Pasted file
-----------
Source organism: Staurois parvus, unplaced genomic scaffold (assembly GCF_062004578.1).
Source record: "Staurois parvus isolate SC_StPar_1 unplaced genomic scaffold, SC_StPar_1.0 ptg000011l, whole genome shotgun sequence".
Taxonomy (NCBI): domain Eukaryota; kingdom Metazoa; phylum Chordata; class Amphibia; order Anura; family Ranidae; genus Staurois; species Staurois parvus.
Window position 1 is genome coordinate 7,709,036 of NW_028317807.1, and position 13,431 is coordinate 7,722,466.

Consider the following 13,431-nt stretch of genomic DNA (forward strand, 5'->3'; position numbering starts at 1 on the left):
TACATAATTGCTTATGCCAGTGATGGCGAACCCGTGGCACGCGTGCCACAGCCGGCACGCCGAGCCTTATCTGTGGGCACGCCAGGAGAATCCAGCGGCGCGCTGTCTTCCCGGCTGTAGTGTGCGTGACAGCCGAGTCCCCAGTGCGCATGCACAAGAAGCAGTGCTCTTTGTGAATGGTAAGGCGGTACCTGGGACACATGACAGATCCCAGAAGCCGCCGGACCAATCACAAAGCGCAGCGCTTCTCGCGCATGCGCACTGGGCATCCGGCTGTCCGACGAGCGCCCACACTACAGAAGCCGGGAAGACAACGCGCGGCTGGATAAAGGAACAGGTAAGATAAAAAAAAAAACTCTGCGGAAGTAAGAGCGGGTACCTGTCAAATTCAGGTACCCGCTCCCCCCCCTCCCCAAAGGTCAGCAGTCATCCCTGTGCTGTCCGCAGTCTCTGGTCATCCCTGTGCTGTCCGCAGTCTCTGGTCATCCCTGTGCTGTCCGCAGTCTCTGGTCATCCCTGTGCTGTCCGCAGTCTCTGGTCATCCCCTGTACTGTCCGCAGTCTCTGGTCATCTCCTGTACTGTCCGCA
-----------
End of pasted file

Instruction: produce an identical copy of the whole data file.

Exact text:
Source organism: Staurois parvus, unplaced genomic scaffold (assembly GCF_062004578.1).
Source record: "Staurois parvus isolate SC_StPar_1 unplaced genomic scaffold, SC_StPar_1.0 ptg000011l, whole genome shotgun sequence".
Taxonomy (NCBI): domain Eukaryota; kingdom Metazoa; phylum Chordata; class Amphibia; order Anura; family Ranidae; genus Staurois; species Staurois parvus.
Window position 1 is genome coordinate 7,709,036 of NW_028317807.1, and position 13,431 is coordinate 7,722,466.

Consider the following 13,431-nt stretch of genomic DNA (forward strand, 5'->3'; position numbering starts at 1 on the left):
TACATAATTGCTTATGCCAGTGATGGCGAACCCGTGGCACGCGTGCCACAGCCGGCACGCCGAGCCTTATCTGTGGGCACGCCAGGAGAATCCAGCGGCGCGCTGTCTTCCCGGCTGTAGTGTGCGTGACAGCCGAGTCCCCAGTGCGCATGCACAAGAAGCAGTGCTCTTTGTGAATGGTAAGGCGGTACCTGGGACACATGACAGATCCCAGAAGCCGCCGGACCAATCACAAAGCGCAGCGCTTCTCGCGCATGCGCACTGGGCATCCGGCTGTCCGACGAGCGCCCACACTACAGAAGCCGGGAAGACAACGCGCGGCTGGATAAAGGAACAGGTAAGATAAAAAAAAAAACTCTGCGGAAGTAAGAGCGGGTACCTGTCAAATTCAGGTACCCGCTCCCCCCCCTCCCCAAAGGTCAGCAGTCATCCCTGTGCTGTCCGCAGTCTCTGGTCATCCCTGTGCTGTCCGCAGTCTCTGGTCATCCCTGTGCTGTCCGCAGTCTCTGGTCATCCCTGTGCTGTCCGCAGTCTCTGGTCATCCCCTGTACTGTCCGCAGTCTCTGGTCATCTCCTGTACTGTCCGCA